'Who Was Lee Harvey Oswald?' review: Absorbing
THE DOCUMENTARY "Who Was Lee Harvey Oswald?"
WHEN | WHERE Tuesday night at 10 on WNET/13
WHAT'S IT ABOUT In this two-hour edited version of "Frontline's" exhaustive three-hour investigation of Lee Harvey Oswald that first aired Nov. 16, 1993, the same key elements remain: Born Oct. 18, 1939 in New Orleans, Oswald lead a rootless and largely parentless existence as a child and youth (for a few years in New York City). He later joined the Marines and defected to the Soviet Union where he attempted suicide and then came to the attention of the KGB, which wondered whether this strange young man could be "useful." They quickly determined otherwise. He returned with a young wife to the States, where the mystery really deepens, particularly when Oswald (presumably) makes contact with Guy Banister and David Ferrie, two virulently anti-Castro New Orleans "activists."
MY SAY "Frontline's" Oswald portrait has aged well, while a surgical edit hasn't hurt in any noticeable way, either.
Dedicated to Michael Sullivan, the longtime "Frontline" producer who died earlier this year and who co-produced this with William Cran, the film is a pure distillation of the true reporter's credo -- if someone tells you something, check it, then find the supporting evidence and check it again.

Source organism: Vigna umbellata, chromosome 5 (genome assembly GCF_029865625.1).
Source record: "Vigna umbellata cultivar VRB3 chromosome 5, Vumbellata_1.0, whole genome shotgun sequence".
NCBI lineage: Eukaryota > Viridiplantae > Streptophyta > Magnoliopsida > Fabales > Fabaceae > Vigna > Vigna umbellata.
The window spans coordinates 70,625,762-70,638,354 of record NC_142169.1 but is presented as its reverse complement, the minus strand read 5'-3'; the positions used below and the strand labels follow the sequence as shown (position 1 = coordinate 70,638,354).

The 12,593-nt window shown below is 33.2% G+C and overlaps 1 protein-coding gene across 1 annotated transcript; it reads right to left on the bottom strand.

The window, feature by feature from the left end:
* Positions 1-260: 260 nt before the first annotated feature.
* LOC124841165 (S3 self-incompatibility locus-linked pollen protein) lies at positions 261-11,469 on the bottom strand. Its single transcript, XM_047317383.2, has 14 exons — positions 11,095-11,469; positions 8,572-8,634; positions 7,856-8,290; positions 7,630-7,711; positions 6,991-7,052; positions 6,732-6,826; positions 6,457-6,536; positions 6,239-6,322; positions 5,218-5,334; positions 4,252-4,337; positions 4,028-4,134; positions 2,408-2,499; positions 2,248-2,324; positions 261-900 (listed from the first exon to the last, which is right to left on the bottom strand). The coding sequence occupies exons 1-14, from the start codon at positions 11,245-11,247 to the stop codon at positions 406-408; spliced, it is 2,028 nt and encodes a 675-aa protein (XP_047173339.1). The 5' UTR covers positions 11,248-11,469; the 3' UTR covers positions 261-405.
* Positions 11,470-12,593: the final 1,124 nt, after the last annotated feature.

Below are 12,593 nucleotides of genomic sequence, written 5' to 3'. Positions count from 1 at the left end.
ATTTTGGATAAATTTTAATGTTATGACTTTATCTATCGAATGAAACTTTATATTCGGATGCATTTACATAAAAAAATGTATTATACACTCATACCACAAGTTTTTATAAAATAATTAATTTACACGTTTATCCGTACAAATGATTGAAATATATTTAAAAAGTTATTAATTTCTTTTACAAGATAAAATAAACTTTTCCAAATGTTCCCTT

Dozens of key people were interviewed, including former KGB agents and officials, and the result was an ironclad antidote to Oliver Stone's big screen fabulist version that had arrived two years earlier.
Nevertheless, "Who Was Lee Harvey Oswald?" still shimmers around the edges with unease and doubt. There's almost a sense that this was a rabbit hole inquiry -- for each one Sullivan goes down, he finds another one waiting for him.
Why was Oswald in Mexico City? Why did the CIA insist it had never spoken to him? Why did he make contact with Banister? Over the years, the stubborn refusal of these questions to yield answers -- as New Yorker writer Adam Gopnik recently observed of the many plot theories -- has led to "a compulsive 'hyperperspicacity' the tendency to look harder for a pattern than the thing looked at will ever provide."
Sullivan and Cran never fall into this hole, which is why the film still feels relevant. But a few updates would have still been welcome.
BOTTOM LINE Utterly absorbing, but no current scholarship reflected.